“Typically we don’t have more than five or six people in here at a time,” he says. “But if there ever was a rush, we’re going to make sure that either people are social distancing or ask someone to wait outside until it clears out.”

Like Grey’s Boutique, Golf Headquarters maintained online orders and curbside service during the stay-at-home order. People were still allowed to golf during the order. “We’re hoping there’s some pent up demand and that we’ll be decently busy,” he says.

In terms of the weather, it was a good spring for golf, which made the closure all the more difficult. While the store maintained its full-time staff of 15, part-timers were laid off. In-store business is down about 70% to 80%, he says.

Aebischer’s Jewelry, 68 S. Main St., Poland, was on track for its second consecutive record-breaking year, with first-quarter revenue up 10% year-to-year, says Adam Aebischer. The fourth-generation jeweler says he is keeping a positive mindset as he’s received daily phone calls and emails from customers needing engagement rings, wedding bands and repair work.

“I’m more optimistic about this than some forecasters,” Aebischer says. “Once business can open up, we are going to see a little bit of a faster recovery.”

Aebischer’s will reopen to the public May 19. Customers will be allowed in two at a time, and the only staff are Aebischer and his brother, Alex. The company employs 11.

“The rest of my staff is of the age where this could greatly affect them if they were to catch this virus,” Aebischer says. “We’re going to hopefully bring everybody back.”

Aebischer has installed Plexiglass barriers and curbside pickup will continue. The shop has always been cleaned throughout the day, but cleanliness will be “first and foremost in our minds,” he says.

Cleanliness is heightened at The Great Escape as well, says Matt Harrison, sales specialist. While the store at 340 Boardman-Poland Road typically has just a few customers at a given time, countertops and other surfaces are cleaned after every visit.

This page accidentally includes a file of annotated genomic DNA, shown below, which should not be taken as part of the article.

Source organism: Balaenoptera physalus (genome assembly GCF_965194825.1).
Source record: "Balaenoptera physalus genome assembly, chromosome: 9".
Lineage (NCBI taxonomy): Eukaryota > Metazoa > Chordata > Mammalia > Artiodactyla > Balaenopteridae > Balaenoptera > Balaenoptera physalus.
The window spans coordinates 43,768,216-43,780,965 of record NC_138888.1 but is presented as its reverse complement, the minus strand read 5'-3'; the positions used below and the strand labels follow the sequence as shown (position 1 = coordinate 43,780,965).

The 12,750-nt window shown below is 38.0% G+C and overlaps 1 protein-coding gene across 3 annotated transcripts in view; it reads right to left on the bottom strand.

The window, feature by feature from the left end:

The store’s Chicago headquarters sent masks, hand sanitizer and cleaning products, Harrison says. Employees are required to wear masks, but customers aren’t.

While social distancing isn’t really an issue at the store, which only sees a few customers at a time, the supply chain has been at challenge. Stay-at-home orders halted distribution of products like hot tubs and swimming pools, but “people never stopped ordering stuff,” he says. As customers invest in their backyards in lieu of vacations, sales of those items are up 30% to 40% year-over-year.

That surge in demand strained the supply chain. Customers ordering pools today might have to wait until July for the installation, when normally it would only take a few weeks, he says.

“Even though we were still working, the supply chains from where we get most of our stuff were closed,” because the distribution companies weren’t deemed “essential,” he says.

As local retailers navigate the reopening, they are also taking steps to mitigate any potential impact from a second wave of COVID-19, should one occur.

It’s another reason Aebischer’s isn’t bringing its full staff back just yet.

“We would hate to have them come off unemployment just to come right back on,” Aebischer says.

A second wave brings the threat of having to close again, so Aebischer is adjusting his ordering, he says. Typically, the shop will “roll the dice” on a few higher dollar pieces when ordering, but now will need to adhere to a strict buying process while still working to meet customer needs.

“In our line of work, when you buy inventory, you obviously want to turn that,” he says. “If we continue to buy inventory, those bills are coming due. And if we’re not able to sell product, that really puts a squeeze on things.”

Operations will be tighter at Golf Headquarters as well, Thomas says, particularly with managing expenses and inventory. All efforts are being geared toward preparing for a possible second shutdown without a second stimulus, he says.

“This one obviously caught everybody by surprise,” Thomas says. “But you’ve just got to be ready for at least another four- to six-week shutdown possibly in the fall. Hopefully not, but try to game plan for that.”

“Looking ahead, they’re talking about the second wave to come during Christmas time and Black Friday,” adds Abruzere of Grey’s Boutique. “For me right now, it’s about smart buying. What do people want and what are they wearing now? Where are they going now?

“I’m living in the moment and taking it day by day to see where we are.”

Pictured at top: The reopening drew a good crowd to Southern Park Mall, says its general manager, Brian Gabbert.

Copyright 2022 The Business Journal, Youngstown, Ohio.